All of these actions would require a boldness and imagination on the part of North Korea that dictatorships are not very good at producing. On the other hand, if North Korea does what we expect it to in a war, its chances of winning are poor. Might there be some North Korean von Manstein going to Mr. Kim with a Korean counterpart to Sichelschnitt, the German plan for the advance through the Ardenne in 1940? If so, like our French mentors, we could get caught with our pants down and the privy on fire.

The End of the Trump Administration

After just three months, the Trump administration appears to be over. The agenda which got President Trump elected is being tossed over the side, replaced with the usual Republican establishment policies that don’t work. It looks as if we are in for more immigration, more free trade that wipes out middle class jobs, more political correctness, and more avoidable foreign wars where we have no real interests at stake. As for Donald Trump himself, he is rapidly being relegated to the role of the crazy uncle who lives in the attic.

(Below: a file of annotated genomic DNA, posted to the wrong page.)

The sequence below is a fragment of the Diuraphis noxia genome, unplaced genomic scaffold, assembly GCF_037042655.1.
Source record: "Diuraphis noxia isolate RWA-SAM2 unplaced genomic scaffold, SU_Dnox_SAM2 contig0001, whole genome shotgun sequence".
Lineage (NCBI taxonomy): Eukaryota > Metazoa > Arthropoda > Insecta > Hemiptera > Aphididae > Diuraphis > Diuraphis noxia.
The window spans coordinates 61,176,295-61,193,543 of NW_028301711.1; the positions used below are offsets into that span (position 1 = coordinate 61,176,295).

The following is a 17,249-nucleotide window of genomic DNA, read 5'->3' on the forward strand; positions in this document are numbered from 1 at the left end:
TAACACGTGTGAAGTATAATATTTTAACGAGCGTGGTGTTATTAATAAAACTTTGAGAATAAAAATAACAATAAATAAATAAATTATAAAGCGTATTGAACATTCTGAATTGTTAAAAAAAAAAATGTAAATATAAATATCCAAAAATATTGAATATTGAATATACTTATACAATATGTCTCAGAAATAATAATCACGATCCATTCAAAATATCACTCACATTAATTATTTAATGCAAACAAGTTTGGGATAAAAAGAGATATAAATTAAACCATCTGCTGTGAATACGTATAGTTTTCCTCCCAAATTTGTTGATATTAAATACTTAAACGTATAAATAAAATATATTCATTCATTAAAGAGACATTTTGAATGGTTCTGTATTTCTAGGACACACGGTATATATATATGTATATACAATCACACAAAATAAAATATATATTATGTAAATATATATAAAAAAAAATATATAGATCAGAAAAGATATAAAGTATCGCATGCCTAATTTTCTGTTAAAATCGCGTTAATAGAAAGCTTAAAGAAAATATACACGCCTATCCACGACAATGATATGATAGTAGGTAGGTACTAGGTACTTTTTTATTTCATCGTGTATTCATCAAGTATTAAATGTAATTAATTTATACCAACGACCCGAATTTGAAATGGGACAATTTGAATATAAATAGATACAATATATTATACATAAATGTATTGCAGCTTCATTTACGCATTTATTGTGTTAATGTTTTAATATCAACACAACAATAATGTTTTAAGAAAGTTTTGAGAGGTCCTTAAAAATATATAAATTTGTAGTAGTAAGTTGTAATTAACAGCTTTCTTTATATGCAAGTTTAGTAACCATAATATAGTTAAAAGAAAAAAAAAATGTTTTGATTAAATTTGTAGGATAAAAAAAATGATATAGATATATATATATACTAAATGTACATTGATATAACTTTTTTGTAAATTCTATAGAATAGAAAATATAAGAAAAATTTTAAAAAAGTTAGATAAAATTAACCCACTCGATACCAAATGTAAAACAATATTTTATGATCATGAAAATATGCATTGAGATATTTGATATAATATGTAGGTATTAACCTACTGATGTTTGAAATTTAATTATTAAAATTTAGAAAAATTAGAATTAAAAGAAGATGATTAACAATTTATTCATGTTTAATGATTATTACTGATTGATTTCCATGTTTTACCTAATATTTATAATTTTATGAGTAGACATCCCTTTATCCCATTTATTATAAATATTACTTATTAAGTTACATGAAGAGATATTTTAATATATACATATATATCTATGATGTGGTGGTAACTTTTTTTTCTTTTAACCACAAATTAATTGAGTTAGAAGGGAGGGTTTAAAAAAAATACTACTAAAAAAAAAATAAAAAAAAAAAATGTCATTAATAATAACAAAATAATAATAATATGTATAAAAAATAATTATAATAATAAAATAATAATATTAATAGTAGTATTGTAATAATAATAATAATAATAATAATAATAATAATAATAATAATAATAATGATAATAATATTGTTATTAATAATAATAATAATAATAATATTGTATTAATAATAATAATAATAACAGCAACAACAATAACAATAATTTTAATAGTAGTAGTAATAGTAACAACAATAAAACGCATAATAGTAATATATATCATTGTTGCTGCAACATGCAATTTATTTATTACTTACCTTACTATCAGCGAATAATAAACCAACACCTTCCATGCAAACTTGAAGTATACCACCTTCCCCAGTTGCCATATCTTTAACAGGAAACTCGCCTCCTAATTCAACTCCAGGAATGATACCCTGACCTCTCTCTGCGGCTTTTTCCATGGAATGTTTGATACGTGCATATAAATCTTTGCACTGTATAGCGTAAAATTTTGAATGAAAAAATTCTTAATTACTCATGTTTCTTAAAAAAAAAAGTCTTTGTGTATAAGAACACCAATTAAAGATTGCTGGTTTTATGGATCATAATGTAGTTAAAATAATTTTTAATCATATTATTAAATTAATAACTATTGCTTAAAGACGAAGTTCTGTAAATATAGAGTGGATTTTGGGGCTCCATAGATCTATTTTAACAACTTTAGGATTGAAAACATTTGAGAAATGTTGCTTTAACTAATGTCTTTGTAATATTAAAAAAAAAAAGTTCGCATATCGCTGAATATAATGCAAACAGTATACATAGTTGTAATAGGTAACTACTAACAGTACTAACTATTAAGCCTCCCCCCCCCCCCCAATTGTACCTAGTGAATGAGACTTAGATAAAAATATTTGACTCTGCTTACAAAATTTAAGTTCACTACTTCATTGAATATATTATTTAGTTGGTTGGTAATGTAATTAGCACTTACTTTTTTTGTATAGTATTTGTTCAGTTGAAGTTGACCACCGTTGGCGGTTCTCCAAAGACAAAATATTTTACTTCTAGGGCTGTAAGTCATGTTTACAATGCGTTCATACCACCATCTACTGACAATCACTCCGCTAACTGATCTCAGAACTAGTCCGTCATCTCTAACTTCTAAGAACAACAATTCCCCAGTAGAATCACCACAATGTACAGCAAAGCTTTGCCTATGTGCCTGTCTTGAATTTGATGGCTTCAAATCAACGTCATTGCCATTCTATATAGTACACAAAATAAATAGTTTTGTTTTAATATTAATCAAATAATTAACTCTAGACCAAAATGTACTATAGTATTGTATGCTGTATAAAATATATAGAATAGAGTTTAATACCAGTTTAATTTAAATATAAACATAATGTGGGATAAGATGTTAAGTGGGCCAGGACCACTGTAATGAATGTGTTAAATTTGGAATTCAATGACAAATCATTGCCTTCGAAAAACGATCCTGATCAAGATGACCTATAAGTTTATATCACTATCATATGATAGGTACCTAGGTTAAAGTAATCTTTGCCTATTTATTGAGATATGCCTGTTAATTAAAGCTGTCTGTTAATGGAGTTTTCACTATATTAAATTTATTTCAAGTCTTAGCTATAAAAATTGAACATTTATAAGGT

Secretary of State Rex Tillerson seems to know less about grand strategy than he does about Maya glyphs. He has set us back on an anti-Russian foreign policy course where the U.S. is to promote Jacobin concepts of “human rights” while bombing anyone and everyone around the world. Both actions work to the advantage of our Fourth Generation, non-state enemies. Coupled with a failure to reform our Second Generation armed forces, we are on the same road to over-extension and collapse that every other Power seeking world dominion has followed. Donald Trump ran against all of this, and won. But what the public wants counts for nothing to the Republican establishment.

The drumbeat of bad news for those who voted for Trump because they wanted reform grows louder daily. The New York Times can hardly contain its glee. On April 13 it reported that Steve Bannon, the highest-placed anti-establishment figure in the Trump administration, may be on his way out. Coming in, according to the Times, is Kevin Hassett, who will serve as head of Trump’s Council of Economic Advisors and who is rabidly pro-immigration. He has denounced the Republican Party for becoming the “Party of White.” Wall Street, which wants cheap labor, will be delighted.

Just the next day, April 14, the Times reported that President Trump reversed himself on NATO. While hosting NATO’s Secretary General, President Trump said, “I said it was obsolete. It’s no longer obsolete.” NATO has not changed one iota since the election, and it has been obsolete and counter-productive since the dissolution of the Soviet Union.